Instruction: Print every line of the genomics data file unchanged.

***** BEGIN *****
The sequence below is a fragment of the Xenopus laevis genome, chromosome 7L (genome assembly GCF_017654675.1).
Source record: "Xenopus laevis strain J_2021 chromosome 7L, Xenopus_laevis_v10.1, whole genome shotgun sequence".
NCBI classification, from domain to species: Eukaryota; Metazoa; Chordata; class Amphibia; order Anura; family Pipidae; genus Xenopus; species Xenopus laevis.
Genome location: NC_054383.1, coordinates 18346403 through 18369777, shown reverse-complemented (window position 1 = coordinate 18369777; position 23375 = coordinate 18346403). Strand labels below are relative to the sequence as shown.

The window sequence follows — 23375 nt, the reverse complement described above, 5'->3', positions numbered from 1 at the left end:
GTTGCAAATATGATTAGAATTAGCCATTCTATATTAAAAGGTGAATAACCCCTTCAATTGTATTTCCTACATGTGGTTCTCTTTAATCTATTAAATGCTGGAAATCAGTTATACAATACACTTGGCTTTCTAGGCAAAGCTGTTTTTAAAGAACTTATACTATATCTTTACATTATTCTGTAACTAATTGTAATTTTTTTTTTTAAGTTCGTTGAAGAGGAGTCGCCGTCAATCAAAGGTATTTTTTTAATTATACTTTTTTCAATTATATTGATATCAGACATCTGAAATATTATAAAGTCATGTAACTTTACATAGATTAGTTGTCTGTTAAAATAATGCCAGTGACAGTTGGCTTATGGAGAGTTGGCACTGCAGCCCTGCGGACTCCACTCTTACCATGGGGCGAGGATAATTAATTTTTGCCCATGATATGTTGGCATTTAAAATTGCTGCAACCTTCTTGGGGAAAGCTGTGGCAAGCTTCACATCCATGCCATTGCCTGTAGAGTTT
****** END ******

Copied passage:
The sequence below is a fragment of the Xenopus laevis genome, chromosome 7L (genome assembly GCF_017654675.1).
Source record: "Xenopus laevis strain J_2021 chromosome 7L, Xenopus_laevis_v10.1, whole genome shotgun sequence".
NCBI classification, from domain to species: Eukaryota; Metazoa; Chordata; class Amphibia; order Anura; family Pipidae; genus Xenopus; species Xenopus laevis.
Genome location: NC_054383.1, coordinates 18346403 through 18369777, shown reverse-complemented (window position 1 = coordinate 18369777; position 23375 = coordinate 18346403). Strand labels below are relative to the sequence as shown.

The window sequence follows — 23375 nt, the reverse complement described above, 5'->3', positions numbered from 1 at the left end:
GTTGCAAATATGATTAGAATTAGCCATTCTATATTAAAAGGTGAATAACCCCTTCAATTGTATTTCCTACATGTGGTTCTCTTTAATCTATTAAATGCTGGAAATCAGTTATACAATACACTTGGCTTTCTAGGCAAAGCTGTTTTTAAAGAACTTATACTATATCTTTACATTATTCTGTAACTAATTGTAATTTTTTTTTTTAAGTTCGTTGAAGAGGAGTCGCCGTCAATCAAAGGTATTTTTTTAATTATACTTTTTTCAATTATATTGATATCAGACATCTGAAATATTATAAAGTCATGTAACTTTACATAGATTAGTTGTCTGTTAAAATAATGCCAGTGACAGTTGGCTTATGGAGAGTTGGCACTGCAGCCCTGCGGACTCCACTCTTACCATGGGGCGAGGATAATTAATTTTTGCCCATGATATGTTGGCATTTAAAATTGCTGCAACCTTCTTGGGGAAAGCTGTGGCAAGCTTCACATCCATGCCATTGCCTGTAGAGTTT